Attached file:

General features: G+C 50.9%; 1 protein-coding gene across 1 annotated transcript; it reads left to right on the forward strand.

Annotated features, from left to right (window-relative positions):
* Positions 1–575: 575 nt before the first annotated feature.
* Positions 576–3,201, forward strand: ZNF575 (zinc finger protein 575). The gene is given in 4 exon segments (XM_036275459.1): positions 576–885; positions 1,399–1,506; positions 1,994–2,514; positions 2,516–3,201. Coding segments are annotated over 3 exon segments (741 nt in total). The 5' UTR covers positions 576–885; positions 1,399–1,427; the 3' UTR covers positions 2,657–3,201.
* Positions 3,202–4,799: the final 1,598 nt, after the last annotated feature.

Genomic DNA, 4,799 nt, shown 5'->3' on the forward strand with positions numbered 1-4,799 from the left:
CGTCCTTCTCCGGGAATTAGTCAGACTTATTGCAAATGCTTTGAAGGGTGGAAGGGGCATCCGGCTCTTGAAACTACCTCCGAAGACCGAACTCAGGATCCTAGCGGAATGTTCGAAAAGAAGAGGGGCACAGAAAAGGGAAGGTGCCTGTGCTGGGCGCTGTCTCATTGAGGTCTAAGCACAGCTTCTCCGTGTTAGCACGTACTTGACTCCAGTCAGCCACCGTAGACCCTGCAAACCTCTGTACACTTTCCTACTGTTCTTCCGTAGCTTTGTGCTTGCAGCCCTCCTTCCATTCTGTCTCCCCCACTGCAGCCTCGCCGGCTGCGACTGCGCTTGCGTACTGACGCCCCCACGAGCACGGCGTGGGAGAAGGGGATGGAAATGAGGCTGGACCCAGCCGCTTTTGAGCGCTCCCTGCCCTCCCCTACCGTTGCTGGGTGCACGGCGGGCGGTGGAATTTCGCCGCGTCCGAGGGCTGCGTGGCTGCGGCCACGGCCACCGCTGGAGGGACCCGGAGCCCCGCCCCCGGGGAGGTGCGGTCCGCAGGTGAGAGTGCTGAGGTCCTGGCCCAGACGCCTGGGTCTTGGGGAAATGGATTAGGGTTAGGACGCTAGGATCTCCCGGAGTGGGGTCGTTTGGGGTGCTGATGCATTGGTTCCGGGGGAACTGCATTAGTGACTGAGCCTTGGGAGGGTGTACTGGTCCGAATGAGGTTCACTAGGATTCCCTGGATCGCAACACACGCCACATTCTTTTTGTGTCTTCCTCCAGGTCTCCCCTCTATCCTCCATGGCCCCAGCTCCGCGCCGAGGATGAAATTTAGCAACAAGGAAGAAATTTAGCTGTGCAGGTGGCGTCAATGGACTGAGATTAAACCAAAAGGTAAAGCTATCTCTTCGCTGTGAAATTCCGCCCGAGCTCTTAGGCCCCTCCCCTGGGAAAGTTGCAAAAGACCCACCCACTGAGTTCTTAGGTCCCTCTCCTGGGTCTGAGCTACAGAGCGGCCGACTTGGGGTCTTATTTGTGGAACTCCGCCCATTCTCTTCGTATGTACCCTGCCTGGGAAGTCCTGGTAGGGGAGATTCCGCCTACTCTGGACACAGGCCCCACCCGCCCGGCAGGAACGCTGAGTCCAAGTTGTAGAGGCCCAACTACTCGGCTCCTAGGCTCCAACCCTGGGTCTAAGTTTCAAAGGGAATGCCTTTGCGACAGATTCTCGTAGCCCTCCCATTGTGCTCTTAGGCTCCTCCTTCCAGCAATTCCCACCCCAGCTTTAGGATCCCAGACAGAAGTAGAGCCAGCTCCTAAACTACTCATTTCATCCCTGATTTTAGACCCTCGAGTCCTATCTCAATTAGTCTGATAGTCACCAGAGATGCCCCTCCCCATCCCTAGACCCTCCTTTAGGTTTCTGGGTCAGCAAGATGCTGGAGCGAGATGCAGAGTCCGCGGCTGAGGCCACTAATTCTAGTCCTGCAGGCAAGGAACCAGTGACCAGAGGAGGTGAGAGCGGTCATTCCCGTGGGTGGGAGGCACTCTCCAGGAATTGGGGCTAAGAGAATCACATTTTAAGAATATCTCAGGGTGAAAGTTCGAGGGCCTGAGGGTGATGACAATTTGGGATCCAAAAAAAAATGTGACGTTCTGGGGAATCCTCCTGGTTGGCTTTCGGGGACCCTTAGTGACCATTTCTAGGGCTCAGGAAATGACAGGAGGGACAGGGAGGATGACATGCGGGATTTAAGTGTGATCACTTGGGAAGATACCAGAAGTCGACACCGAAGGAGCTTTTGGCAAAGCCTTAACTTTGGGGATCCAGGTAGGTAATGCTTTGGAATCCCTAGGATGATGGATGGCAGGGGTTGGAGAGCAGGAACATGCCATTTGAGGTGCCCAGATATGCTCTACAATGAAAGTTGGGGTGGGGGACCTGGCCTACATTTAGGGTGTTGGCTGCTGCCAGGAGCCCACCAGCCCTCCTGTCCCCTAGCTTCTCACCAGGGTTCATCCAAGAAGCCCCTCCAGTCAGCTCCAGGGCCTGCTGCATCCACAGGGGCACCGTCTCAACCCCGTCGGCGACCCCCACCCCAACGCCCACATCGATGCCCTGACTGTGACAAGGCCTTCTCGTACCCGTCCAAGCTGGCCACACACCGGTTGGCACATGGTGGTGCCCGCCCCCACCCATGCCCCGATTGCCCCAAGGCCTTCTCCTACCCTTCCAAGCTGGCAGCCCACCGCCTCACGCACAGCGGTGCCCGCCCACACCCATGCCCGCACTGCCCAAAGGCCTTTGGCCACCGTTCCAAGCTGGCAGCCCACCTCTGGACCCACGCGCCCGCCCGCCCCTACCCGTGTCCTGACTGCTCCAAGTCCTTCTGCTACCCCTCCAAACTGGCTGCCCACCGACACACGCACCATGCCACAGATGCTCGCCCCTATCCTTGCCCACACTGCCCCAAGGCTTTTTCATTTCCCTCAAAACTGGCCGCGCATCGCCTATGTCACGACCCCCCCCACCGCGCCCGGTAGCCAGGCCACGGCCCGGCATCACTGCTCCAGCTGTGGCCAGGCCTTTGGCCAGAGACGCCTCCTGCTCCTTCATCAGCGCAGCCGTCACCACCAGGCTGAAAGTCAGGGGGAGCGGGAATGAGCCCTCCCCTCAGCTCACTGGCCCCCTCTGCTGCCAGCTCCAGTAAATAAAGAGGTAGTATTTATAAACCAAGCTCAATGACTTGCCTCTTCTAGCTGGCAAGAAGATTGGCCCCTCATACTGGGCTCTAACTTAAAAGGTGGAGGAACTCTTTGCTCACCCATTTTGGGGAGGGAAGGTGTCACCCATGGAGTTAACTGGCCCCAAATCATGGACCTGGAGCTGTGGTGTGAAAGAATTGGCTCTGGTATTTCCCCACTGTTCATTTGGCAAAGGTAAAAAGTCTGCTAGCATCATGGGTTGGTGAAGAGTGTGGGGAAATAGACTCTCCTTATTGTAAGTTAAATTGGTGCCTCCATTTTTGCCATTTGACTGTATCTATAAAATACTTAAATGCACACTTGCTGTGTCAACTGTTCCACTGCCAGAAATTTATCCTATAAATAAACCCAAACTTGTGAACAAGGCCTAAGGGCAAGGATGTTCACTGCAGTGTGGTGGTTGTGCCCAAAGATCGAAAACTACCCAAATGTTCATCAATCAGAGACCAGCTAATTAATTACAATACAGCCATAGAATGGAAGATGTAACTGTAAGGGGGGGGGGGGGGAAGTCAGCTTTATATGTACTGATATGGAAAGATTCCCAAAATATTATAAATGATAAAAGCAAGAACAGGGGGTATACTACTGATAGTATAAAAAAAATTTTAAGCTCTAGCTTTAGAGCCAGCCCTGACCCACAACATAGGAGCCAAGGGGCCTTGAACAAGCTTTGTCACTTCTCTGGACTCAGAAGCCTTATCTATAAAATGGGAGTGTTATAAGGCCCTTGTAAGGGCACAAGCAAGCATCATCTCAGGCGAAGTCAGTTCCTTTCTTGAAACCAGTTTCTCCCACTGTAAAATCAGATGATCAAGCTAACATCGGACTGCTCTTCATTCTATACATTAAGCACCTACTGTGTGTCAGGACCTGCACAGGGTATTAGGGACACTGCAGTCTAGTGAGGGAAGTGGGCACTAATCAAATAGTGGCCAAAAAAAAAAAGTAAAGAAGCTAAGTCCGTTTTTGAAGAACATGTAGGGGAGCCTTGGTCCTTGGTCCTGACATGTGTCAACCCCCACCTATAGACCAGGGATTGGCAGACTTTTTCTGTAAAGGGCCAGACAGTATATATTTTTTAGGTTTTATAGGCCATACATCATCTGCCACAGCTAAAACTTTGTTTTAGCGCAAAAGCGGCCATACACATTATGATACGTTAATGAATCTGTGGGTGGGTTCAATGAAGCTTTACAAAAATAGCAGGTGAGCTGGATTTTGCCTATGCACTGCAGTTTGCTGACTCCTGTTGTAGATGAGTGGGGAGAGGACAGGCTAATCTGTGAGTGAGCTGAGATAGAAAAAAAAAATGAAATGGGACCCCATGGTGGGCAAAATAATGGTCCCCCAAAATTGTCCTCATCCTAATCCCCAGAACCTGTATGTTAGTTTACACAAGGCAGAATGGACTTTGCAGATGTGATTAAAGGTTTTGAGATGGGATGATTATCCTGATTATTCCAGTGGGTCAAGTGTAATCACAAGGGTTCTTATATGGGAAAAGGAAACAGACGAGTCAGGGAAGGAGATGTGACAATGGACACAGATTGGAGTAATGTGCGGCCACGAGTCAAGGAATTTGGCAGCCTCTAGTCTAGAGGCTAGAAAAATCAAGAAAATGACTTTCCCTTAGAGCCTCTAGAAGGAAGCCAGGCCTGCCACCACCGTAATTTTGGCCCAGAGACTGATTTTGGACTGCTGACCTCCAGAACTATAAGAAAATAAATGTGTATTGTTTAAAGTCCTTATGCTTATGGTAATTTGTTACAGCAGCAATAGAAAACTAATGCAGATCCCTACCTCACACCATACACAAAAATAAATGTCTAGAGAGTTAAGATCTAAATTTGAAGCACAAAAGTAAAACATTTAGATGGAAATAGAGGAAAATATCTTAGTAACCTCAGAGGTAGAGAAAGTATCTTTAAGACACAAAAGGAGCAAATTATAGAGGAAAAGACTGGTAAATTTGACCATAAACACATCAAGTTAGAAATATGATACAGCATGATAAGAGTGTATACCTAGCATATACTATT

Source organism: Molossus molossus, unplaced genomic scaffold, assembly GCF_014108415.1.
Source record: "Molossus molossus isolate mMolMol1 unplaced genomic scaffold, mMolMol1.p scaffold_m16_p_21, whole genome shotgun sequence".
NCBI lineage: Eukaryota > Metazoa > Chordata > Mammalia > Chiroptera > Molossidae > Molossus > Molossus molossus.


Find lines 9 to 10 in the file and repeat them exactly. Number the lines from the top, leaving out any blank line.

Source record: "Molossus molossus isolate mMolMol1 unplaced genomic scaffold, mMolMol1.p scaffold_m16_p_21, whole genome shotgun sequence".
NCBI lineage: Eukaryota > Metazoa > Chordata > Mammalia > Chiroptera > Molossidae > Molossus > Molossus molossus.